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Like Pope Francis, new archbishop of Canterbury seen as advocate for the poor

Justin Welby, installed Thursday as head of the Anglican church, has cheered the left and riled the right in the UK with his willingness to criticize banking practices and government cuts.

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The new Archbishop of Canterbury Justin Welby leaves after his enthronement ceremony at Canterbury Cathedral, in Canterbury, southern England, Thursday. Like Pope Francis, Rev. Welby has been portrayed as an outspoken advocate for social justice and the poor.

Luke MacGregor/Reuters

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The new archbishop of Canterbury was formally enthroned Thursday, providing the Church of England and millions of members of the worldwide Anglican communion with a leader who – much like the new pope – has emerged as a strong advocate of social justice.

In spite of his roots as a student at Britain’s most elite boys school and a background as a high-flying executive before becoming a cleric who rose through the Church of England’s ranks, Justin Welby's willingness to criticize banking practices and government cuts has cheered many on the left – and caused some discomfort on the right.

Coming just days after the inaugural mass of Pope Francis, Rev. Welby’s formal elevation also means that the world’s two most visible leadership roles in Christianity are now occupied by men who have been portrayed as outspoken advocates for social justice and the poor.

While it remains to be seen what impact their arrival will have on global economic policy and management beyond the realm of the symbolic, observers have pointed out that the conversational style of both men marks a departure from predecessors who, while also critical of the impact of the free market, tended towards academic language which often failed to penetrate popular consciousness.

In Britain, the emergence of Welby and the pope was being tentatively welcomed by Christians with left-wing views on economic issues, including activists.

“I don’t want to say that it marks a massive change but I am encouraged by what Francis and Justin Welby have been saying,” says Symon Hill of Christianity Uncut, an informal network of Christians campaigning against the British government’s cuts agenda that has also been involved with the Occupy movement. 

“One of the tests will be how specific Francis and Justin Welby will they be. For example, will Justin Welby criticize the UK government’s cuts agenda? And not just specific cuts but the whole austerity agenda, which is hurting the poor the most.”

The specter of Britain’s bitter austerity-era political divisions loomed on the peripheries of Welby's installation as dozens of protestors opposed to government cuts gathered outside the 900-year-old Canterbury cathedral ahead of the event. Those wielding placards made it clear, however, that their target was the prime minister, David Cameron, rather than the incoming archbishop, who has spoken out against elements of the government's economic and social policy.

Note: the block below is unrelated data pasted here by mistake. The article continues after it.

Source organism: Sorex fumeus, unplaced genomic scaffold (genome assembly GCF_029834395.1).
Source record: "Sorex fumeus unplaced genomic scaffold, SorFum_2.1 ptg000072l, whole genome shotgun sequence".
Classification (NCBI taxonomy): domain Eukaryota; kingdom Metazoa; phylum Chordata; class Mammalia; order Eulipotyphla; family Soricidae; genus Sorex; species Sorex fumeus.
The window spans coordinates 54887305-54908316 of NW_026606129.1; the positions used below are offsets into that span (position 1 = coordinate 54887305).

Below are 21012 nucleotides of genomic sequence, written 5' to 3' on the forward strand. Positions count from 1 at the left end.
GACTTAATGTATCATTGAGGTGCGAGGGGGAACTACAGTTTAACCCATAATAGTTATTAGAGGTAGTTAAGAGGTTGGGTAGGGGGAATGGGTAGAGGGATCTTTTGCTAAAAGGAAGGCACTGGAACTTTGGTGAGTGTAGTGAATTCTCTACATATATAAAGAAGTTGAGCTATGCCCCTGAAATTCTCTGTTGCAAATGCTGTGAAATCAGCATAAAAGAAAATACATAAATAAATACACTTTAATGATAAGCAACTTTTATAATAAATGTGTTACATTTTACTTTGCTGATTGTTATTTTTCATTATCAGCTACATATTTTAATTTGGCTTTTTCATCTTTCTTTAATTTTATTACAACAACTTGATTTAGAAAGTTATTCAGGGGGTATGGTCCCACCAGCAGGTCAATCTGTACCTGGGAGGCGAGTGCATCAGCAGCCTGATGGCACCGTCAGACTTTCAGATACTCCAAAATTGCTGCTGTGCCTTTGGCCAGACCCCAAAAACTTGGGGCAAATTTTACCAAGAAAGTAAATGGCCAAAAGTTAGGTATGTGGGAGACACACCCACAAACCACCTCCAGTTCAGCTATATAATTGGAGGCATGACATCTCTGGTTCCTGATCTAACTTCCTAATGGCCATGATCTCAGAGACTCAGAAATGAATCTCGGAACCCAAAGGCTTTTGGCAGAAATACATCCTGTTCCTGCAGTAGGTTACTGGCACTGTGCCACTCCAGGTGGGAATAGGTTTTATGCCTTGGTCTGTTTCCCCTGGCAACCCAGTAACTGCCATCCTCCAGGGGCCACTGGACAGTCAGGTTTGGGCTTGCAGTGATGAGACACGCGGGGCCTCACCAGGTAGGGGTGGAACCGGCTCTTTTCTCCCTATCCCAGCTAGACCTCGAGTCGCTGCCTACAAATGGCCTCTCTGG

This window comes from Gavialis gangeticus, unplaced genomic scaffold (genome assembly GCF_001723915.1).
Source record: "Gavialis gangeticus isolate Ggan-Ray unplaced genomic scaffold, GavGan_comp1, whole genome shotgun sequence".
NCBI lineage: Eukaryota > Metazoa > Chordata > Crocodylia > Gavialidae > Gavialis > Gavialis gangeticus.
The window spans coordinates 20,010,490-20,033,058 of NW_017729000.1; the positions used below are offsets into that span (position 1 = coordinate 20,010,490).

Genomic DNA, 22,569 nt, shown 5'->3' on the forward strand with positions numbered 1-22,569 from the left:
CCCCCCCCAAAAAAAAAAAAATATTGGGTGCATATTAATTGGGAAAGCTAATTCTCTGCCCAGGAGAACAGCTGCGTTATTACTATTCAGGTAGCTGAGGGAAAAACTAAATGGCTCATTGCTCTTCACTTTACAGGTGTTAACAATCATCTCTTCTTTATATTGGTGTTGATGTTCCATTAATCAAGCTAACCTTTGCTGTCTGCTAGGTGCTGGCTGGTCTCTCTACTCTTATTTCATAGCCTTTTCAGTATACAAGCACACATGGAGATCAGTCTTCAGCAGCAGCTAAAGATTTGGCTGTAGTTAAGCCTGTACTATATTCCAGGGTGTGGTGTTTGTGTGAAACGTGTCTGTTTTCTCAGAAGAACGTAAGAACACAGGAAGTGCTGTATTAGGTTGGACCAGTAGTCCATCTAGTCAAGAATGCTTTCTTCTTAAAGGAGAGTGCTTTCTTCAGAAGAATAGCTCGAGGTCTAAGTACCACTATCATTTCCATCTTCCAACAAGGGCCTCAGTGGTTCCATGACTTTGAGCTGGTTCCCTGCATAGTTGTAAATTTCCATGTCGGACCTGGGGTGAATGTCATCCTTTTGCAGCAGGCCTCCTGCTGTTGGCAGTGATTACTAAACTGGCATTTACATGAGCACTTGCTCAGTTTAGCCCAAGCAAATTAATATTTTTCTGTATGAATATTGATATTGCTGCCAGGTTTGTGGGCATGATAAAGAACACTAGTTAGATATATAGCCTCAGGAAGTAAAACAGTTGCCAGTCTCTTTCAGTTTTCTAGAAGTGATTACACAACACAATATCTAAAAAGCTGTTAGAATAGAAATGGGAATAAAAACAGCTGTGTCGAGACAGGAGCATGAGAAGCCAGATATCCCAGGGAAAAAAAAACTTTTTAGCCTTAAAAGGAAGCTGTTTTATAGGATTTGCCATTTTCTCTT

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Earlier this month, Welby voiced his opposition to government plans to limit raises in state-paid benefits to 1 percent per year until 2016. He backed an open letter from dozens of bishops who warned that the policy would have a disproportionate impact on children.

While some commentators on the right have been irked by such interventions, however, others have stressed the new archbishop’s declaration that he recognized major reforms of Britain’s welfare system were being undertaken “with the best possible motives."

“It is not me saying the government is evil (I am much less cynical than many about politicians of all sides), but that I don’t agree on this particular bit of a programme which in general is incredibly brave,” he wrote on his blog on Mar. 11, referring to planned caps on various social security payments.

The Rev. Angus Ritchie, an Anglican priest who runs a social justice charity, Contextual Theology Centre, says that there is continuity in the approaches of both the new archbishop and pope, whose predecessors were also both “critical of the way that the laissez-faire market harms the poor."

“There is a way of looking at this debate that often categorizes people as either being liberal or conservative, left or right, while in fact in both communions it cuts across both lines and it's really about an understanding of the human being in relationship with others,” adds Rev. Ritchie, who is also is a philosophy research associate at Oxford University.

“What Christians have to say about ... the effect of excessive individualism, consumerism, and the impact of pornography would be perceived and portrayed in the media often as right wing. But in economic issues it is the same logic, which is that as individuals we find ourselves not only being on our own but in a communion with our neighbor.”

In at least one debate, however, Welby is clearly ensconced in the politically conservative camp. On Thursday the new archbishop used a BBC interview to underline his opposition to same-sex marriage. 

"The Church of England holds very firmly, and continues to hold to the view, that marriage is a lifelong union of one man to one woman," said Welby. However, he was also careful to speak out against homophobia and added that some gay couples have loving and monogamous relationships of "stunning quality."


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